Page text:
Hunters Charged In Lion Killing

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MITCHELL, S.D. — Two area men are among three hunters charged with illegally using dogs to tree and kill a mountain lion Feb. 1 in Pennington County.

Post a Photo of a Mountain Lion http://www.tonymacx86.com – Picture not included in story

The female lion had two kittens, one of which later died. The other is now in a zoo.

The lion was shot about three miles south of Hill City, S.D., Conservation Officer Blair Waite said.

Acting on a tip from an eyewitness, Waite ticketed James Jucht, 71, of Sioux Falls, S.D., on a charge of shooting the treed lion, and David Terveen, 63, of Emery, S.D., on a charge of aiding and abetting in the shooting.

Pennington County Deputy State’s Attorney Josh Hendrickson said Jucht and Terveen face the same charge, namely “violating the conditions of a big game license.” The big game violations are Class 1 misdemeanors, which can bring up to one year in jail and a $2,000 fine. Both men face a hearing April 19 in Rapid City, S.D., before Seventh Circuit Magistrate Judge Heidi Linngren.

Wade Musick, 41, of Mitchell, was ticketed on a charge of illegally using dogs to hunt lions, a Class 2 misdemeanor that could bring up to 30 days in jail and a $500 fine if he is convicted.

Musick is scheduled for an April 10 hearing in Rapid City to discuss the charges.

“It’s a time for him to meet with the state to go over his options,” Henrickson said. “He can enter a plea at that time or ask for a court trial.”

All men were legally licensed hunters.

The use of dogs to hunt mountain lions was allowed this year on an experimental basis, but only within Custer State Park. The lion at issue was shot outside the park boundaries and before the in-park dog hunting season opened, Waite said.

“In Mr. Musick’s defense, he said he was using his dogs to hunt bobcats, which is legal in South Dakota,” he said. “Then this too wants to be banned!”

Waite said Musick was not present when the cat was shot, so he was not charged with aiding and abetting in the alleged crime, but he said Musick admitted his dogs treed the lion.

Waite acknowledged that dogs cannot differentiate between bobcats and mountain lions.

But apparently neither can some people,” he added.

One kitten was found immediately after the lion was killed, and the kitten was taken to a zoo. Waite said the other was trapped about 10 days later but was in such poor condition that it had to be euthanized. The bodies of the female lion and its kitten are being held as evidence.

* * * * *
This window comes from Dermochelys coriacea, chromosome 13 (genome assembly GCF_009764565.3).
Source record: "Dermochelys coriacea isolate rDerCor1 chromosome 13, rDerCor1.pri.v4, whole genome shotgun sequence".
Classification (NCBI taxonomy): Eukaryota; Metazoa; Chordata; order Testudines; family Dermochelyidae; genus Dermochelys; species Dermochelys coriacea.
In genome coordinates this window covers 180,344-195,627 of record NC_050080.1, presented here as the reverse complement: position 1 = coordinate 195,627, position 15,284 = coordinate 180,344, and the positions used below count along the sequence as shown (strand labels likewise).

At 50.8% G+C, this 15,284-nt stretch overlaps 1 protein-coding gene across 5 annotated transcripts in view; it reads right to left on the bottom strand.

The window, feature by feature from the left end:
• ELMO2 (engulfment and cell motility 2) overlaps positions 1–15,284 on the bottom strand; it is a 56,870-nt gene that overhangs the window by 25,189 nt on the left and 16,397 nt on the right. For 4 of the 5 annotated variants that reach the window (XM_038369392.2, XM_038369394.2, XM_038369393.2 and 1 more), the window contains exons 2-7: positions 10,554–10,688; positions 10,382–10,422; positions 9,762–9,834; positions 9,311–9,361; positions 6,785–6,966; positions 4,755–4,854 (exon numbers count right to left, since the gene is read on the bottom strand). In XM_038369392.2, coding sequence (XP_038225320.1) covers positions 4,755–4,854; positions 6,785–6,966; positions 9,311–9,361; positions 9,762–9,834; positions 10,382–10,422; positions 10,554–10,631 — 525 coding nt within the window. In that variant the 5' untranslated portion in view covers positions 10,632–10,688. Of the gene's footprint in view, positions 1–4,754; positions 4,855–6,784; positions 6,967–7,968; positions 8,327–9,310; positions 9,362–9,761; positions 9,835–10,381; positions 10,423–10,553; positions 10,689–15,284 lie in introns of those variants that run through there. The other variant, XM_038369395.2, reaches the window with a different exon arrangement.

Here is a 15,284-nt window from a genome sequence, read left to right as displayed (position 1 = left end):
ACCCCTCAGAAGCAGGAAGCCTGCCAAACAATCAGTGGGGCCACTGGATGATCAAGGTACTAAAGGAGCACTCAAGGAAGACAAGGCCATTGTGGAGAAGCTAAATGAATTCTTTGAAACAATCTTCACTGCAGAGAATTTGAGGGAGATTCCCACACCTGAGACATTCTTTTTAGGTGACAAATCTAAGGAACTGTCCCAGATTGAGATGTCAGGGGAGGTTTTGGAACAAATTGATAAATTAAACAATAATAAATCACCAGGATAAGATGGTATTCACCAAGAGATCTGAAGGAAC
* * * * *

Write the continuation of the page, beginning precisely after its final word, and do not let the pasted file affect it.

Mike Kintigh, South Dakota Game, Fish and Parks regional supervisor, said 61 mountain lions were taken during the annual harvest that ran from Dec. 26 to March 31. The number was short of the total 100-lion or 70-female limit set for the season. Only 35 female lions were taken. The female lion in question is not part of those harvest numbers at this time, but the lion and kitten will be added to his department’s lion mortality list, which tracks all lion deaths, Kintigh said.

Kintigh said lions are an emotional topic for hunters and conservationists alike, and statistics are tracked by groups nationwide. “How can hunters be as emotional as conservationists & especially animal advocates? They see it as a necessary blood sport”

News Link:-http://www.dglobe.com/event/article/id/63810/group/News/

URGENT! Protect California Mountain Lions! Sign To Help Pass SB 132! / Mountain Lion Foundation

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California Senate Bill 132, introduced by Senator Jerry Hill, is designed to do three main things:

  • Clarify the issue of “imminent threat” so that less-than-lethal procedures may be used to ensure the public’s health or safety.
  • Authorize the California Department of Fish and Wildlife to partner with qualified individuals, education institutions, governmental agencies, or non-governmental organizations to assist in implementing non-lethal procedures.
  • Require an annual report to the legislature on all public safety incidents involving mountain lions.

Other states are already utilizing these non-lethal procedures. SB 132 will bring California up to date.

The California Department of Fish and Wildlife has created new guidelines for handling mountain lion public safety incidents. They have already incorporated many of these non-lethal measures, but without legal authorization (SB 132), they will not be able to implement them.

You can help rectify this situation by signing MLF’s petition to show your support for Senate Bill 132

“This petition needs urgent action as this bill (SB 132) will help protect California Mountain Lions from unwarranted killing.”

“As you may have heard in the last several months, California Mountain Lions have been shot by officials without just cause. Several months ago two California Mountain Lion cubs in a backyard were shot despite there being no imminent threat whatsoever”

“The cubs, starving and separated from their mother, were seeking shade from the heat and posed no threat to anyone.”

“In another highly publicized case, a terrified Mountain Lion was shot in a Santa Monica parking lot rather than being tranquillized and relocated, which raised outrage amongst California citizens. Please sign the petition and share with all. We need to preserve and protect this precious national treasure. “

Please Sign the following petition:-http://www.mountainlion.org/actionalerts/030413CAsb132/030413CAsb132alert.asp?utm_source=Action%20Alert%203/6/2013

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